The candidates have been spending much of their pre-election energy pointing out the lack of experience of their foes and defending their own track records.
Rullo accused Hastings of being a Johnny-come-lately who has never been involved in city affairs until this election. “I’m running on experience,” he said. “I have experience, she has none.”
Hastings countered that she has been involved in the city as a concerned citizen since she got involved in a successful fight against a development of more than 700 houses planned four years ago for Hellman Ranch.
Forsythe--described by her opponent, Ambrose, as an “inexperienced housewife"--called the campaign mudslinging “low blows” and said Ambrose resorts to these tactics because he is afraid that he cannot win by running on the issues.
Forsythe, who has helped her husband operate a sign business since it opened five years ago, has been a member of the city Planning Commission since earlier this year.
Ambrose, in a letter to constituents earlier this month, said: “A person can only negotiate skillfully (with developers) if they have education, knowledge and experience.”
He cited his master’s degree in business and his experience as controller of a company with a budget larger than the city’s as qualifying him for the job.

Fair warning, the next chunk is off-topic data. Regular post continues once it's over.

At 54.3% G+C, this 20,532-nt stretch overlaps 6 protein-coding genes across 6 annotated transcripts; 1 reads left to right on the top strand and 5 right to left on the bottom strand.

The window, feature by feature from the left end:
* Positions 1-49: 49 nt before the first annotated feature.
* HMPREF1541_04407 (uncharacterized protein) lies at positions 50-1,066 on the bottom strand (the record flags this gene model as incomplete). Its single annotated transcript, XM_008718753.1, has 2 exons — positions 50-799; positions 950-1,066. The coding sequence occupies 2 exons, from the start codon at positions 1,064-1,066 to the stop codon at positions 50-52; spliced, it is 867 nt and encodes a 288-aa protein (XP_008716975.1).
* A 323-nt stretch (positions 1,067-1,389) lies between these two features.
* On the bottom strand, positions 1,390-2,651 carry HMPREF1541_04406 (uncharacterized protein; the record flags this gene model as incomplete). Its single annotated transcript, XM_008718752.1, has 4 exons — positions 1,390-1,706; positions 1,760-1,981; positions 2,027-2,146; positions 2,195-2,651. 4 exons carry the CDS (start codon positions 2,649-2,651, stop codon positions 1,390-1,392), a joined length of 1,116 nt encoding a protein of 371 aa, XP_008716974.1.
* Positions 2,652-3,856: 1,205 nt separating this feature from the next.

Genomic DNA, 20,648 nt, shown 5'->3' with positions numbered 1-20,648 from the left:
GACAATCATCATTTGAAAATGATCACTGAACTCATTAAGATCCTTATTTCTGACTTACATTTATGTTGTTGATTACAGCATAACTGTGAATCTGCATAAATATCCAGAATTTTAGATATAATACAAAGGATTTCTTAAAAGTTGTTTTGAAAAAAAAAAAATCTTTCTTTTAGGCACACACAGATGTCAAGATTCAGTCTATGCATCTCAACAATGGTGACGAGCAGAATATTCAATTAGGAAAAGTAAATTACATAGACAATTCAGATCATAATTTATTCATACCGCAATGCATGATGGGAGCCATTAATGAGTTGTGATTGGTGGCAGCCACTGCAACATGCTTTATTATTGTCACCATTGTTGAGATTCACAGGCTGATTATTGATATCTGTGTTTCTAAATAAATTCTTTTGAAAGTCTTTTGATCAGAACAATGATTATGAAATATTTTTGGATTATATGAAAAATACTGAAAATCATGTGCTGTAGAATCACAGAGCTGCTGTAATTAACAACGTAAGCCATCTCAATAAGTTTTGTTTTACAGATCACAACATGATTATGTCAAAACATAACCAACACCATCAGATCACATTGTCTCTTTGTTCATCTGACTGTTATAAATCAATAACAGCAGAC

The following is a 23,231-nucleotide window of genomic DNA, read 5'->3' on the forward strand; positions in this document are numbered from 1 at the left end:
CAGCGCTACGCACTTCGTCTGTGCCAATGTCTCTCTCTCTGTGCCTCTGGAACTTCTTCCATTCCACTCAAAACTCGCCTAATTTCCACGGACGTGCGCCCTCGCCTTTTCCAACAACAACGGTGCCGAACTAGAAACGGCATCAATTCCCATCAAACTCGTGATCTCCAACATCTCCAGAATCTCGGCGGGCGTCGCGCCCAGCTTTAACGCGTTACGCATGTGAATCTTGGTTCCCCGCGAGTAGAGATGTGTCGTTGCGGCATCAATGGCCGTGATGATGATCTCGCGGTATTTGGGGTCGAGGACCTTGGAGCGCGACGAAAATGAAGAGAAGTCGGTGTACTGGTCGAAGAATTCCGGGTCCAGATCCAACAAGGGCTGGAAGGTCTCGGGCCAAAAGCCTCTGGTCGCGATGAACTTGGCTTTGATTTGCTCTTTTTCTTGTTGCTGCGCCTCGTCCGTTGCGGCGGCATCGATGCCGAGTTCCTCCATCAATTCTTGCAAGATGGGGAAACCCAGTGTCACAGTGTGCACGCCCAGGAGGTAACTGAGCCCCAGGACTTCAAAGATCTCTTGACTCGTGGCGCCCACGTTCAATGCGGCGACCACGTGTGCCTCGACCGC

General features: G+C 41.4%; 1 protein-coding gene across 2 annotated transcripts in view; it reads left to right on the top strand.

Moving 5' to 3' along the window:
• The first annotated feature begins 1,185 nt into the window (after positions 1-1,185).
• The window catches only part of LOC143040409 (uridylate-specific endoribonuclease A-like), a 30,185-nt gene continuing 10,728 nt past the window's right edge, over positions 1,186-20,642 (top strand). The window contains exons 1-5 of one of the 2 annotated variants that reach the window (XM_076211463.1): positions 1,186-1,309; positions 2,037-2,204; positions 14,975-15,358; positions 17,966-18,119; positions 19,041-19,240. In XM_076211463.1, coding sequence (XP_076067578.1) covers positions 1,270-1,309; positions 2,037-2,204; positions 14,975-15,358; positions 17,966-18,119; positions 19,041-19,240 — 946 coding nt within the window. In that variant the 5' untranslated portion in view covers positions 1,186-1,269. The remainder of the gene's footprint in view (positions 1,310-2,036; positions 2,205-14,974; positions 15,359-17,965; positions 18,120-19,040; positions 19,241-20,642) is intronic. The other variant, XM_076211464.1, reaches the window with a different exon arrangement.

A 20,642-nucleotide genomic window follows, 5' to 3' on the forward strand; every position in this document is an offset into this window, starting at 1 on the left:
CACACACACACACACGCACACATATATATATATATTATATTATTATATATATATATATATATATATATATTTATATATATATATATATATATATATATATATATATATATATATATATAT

Though many laud Ambrose for his efforts to save the wetlands, Risner--who is supporting Forsythe and Rullo--said Ambrose’s three years as a Seal Beach resident have not given him enough time to understand the city’s issues and the people.
Others question why someone billing himself as an environmentalist would work for a commercial air-conditioning factory, which produces ozone-depleting chlorofluorocarbons.
“I have to make a living like everybody else,” Ambrose said. “I don’t know of any industry that doesn’t impact the environment.”
SEAL BEACH CITY COUNCIL CANDIDATES
Marilyn Bruce Hastings
Occupation: Property management specialist
Background: Hastings served on the board of directors of Children’s Memorial Hospital Auxiliary in Long Beach and was the founding member of the Long Beach chapter of GOP Juniors. She was also given an honorary lifetime membership in the Long Beach Parent-Teacher Assn.
Occupation: Engineering contractor
Background: Rullo has served on the city Planning Commission for three years. He is also active with the Surfside Colony Homeowners Assn. and has served on the Civil Service board.
District 3 Galen F. Ambrose
Occupation: Financial controller
Background: Ambrose helped found and is now vice president of the Seal Beach-based Wetlands Restoration Society. The environmental group, which is opposed to the Hellman Ranch development, won a court battle to have the city take a second look at the project.
Occupation: Financial manager for advertising agency
Background: Forsythe is a city planning commissioner and has worked on the traffic safety committee and coordinated an anti-substance abuse committee with the Seal Beach Police Department.